We Christians have the task to spread, with the testimony of life, the truth of Christmas, which Christ brings to all men and women of good will. On being born in the poverty of the stable, Jesus comes to offer to all the only joy and peace that can satisfy the expectations of the human spirit.

But, how can we prepare ourselves to open our hearts to the Lord who comes? The spiritual attitude of vigilant and prayerful waiting continues to be the Christian's fundamental characteristic during this time of Advent. It is the attitude that characterizes the protagonists of the time: Zechariah and Elizabeth, the shepherds, the Wise Men, the simple and humble people, but, above all, Mary's and Joseph's waiting! The latter, more than any other, experienced in the first person the emotion and trepidation for the Child about to be born. It is not difficult to imagine how they spent the last days, waiting to take the newborn in their arms.

May their attitude be ours, dear brothers and sisters. In this connection, let us hear the exhortation of St. Maximus, bishop of Turin, mentioned earlier: "While we prepare to welcome the Lord's Christmas, let us put on clean, stainless garments. I am speaking of the soul's garment, not the body's. We do not have to be clothed in silk garments, but in good works! Luxurious garments can cover parts of the body, but do not adorn the conscience!" (ibid.).

May the Child Jesus, being born among us, not find us distracted or dedicated simply to decorating our homes with lights. Rather, in our spirit and in our families let us decorate a worthy dwelling in which he feels welcomed with faith and love. May the Virgin and St. Joseph help us live the mystery of Christmas with new wonder and pacifying serenity.

With these sentiments, I wish to express to all of you here present and to your families my most heartfelt wishes for a holy and happy Christmas, remembering in particular those who are in difficulty or suffering in body and in spirit. Happy Christmas to you all!

[At the end of the audience, the Holy Father greeted pilgrims in several languages. In English, he said:]

Dear Brothers and Sisters,

"The Lord is at hand: come let us adore him!" In these last days of Advent, the liturgy invites us to draw close to the stable of Bethlehem contemplating in awe the birth of the Redeemer. Full of joy and thanksgiving we recall how the Creator of the universe, out of love, came to dwell among us. For many centuries Israel had awaited the Messiah, imagining him as a powerful and victorious leader. Instead, the Savior was born in absolute poverty, and the true light, who enlightens all people, was not accepted by his own (cf. John 1:9-12).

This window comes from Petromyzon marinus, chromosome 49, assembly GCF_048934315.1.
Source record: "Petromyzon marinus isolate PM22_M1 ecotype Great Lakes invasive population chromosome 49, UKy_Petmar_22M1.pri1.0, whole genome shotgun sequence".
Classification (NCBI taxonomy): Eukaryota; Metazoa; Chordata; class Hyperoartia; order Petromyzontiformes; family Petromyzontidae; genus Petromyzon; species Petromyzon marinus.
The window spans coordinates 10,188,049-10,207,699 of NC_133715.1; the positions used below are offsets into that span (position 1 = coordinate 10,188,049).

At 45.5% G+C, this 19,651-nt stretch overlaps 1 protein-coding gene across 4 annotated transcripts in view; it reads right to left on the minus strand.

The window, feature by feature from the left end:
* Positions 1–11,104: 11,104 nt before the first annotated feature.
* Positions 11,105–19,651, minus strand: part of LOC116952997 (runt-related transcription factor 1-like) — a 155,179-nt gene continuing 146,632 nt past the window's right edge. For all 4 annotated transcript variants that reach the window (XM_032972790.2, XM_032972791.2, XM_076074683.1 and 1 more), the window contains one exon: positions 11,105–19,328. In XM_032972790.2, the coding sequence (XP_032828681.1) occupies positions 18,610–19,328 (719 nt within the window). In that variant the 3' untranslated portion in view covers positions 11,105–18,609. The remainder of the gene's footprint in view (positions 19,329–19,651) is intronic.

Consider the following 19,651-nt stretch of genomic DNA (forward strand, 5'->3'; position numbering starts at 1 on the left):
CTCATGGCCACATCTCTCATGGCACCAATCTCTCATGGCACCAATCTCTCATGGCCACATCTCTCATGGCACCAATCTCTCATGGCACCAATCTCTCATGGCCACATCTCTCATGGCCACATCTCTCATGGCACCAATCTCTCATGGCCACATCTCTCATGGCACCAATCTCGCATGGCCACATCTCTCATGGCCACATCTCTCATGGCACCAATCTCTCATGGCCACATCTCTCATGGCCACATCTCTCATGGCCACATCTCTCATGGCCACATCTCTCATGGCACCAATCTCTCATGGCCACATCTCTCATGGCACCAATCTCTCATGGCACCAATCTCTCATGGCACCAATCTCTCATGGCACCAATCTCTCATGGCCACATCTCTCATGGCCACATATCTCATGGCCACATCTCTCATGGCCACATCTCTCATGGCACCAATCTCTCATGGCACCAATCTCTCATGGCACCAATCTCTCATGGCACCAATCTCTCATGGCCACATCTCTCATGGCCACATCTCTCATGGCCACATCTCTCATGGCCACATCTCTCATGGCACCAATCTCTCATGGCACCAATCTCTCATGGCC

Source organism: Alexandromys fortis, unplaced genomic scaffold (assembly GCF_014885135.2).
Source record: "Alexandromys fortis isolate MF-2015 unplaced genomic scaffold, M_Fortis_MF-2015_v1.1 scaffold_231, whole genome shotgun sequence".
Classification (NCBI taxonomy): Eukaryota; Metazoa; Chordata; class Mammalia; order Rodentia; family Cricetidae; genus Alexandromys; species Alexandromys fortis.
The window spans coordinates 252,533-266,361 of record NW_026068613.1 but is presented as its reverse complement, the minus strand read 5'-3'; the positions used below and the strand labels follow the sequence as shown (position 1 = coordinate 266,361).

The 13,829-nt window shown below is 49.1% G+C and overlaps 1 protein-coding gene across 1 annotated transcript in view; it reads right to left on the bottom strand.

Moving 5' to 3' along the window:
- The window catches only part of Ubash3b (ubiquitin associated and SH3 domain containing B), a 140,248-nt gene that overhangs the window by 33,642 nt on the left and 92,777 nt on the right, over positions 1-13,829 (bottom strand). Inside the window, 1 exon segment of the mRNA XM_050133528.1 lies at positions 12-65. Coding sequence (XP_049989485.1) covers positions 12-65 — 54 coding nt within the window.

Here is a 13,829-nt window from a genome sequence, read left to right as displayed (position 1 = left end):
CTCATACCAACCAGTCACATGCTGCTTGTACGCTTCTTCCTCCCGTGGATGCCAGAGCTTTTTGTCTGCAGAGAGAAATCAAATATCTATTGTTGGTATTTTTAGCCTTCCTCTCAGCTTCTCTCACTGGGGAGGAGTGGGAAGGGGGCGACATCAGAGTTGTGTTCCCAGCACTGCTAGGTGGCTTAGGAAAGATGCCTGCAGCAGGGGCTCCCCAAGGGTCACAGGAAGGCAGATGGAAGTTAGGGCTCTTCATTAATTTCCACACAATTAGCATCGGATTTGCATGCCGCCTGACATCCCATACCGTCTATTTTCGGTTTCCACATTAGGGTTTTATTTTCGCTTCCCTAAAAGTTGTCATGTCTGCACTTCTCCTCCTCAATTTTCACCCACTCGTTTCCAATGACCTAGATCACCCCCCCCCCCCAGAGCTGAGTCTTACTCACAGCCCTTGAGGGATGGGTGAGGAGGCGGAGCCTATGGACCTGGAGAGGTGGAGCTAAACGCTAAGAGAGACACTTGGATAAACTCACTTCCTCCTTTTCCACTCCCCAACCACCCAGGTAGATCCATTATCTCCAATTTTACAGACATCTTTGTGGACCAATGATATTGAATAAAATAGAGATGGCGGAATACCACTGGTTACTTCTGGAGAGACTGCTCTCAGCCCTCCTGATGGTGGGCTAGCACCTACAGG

Do we still await the Savior? Today many consider God irrelevant, an obstacle to success. Even believers sometimes seek tempting but illusory short cuts to happiness. And yet, perhaps even because of this confusion, humanity seeks a Savior and awaits the coming of Christ, the one true Redeemer. We, Christians, through our witness against those who offer a "cheap salvation," defend the truth of Christmas which Christ brings to every person of goodwill.

Let us then with Mary and Joseph prepare to open our hearts to the Lord who is at hand. Do not be distracted by the trappings! Be watchful and pray! In this way our homes will welcome Jesus with faith and love.

I welcome all the English-speaking pilgrims here today. May these final days of Advent be full of spiritual wonder. To you and your loved ones, especially those who may be in difficulty or suffering, I extend my best wishes for a happy and holy Christmas!

© Copyright 2006 -- Libreria Editrice Vaticana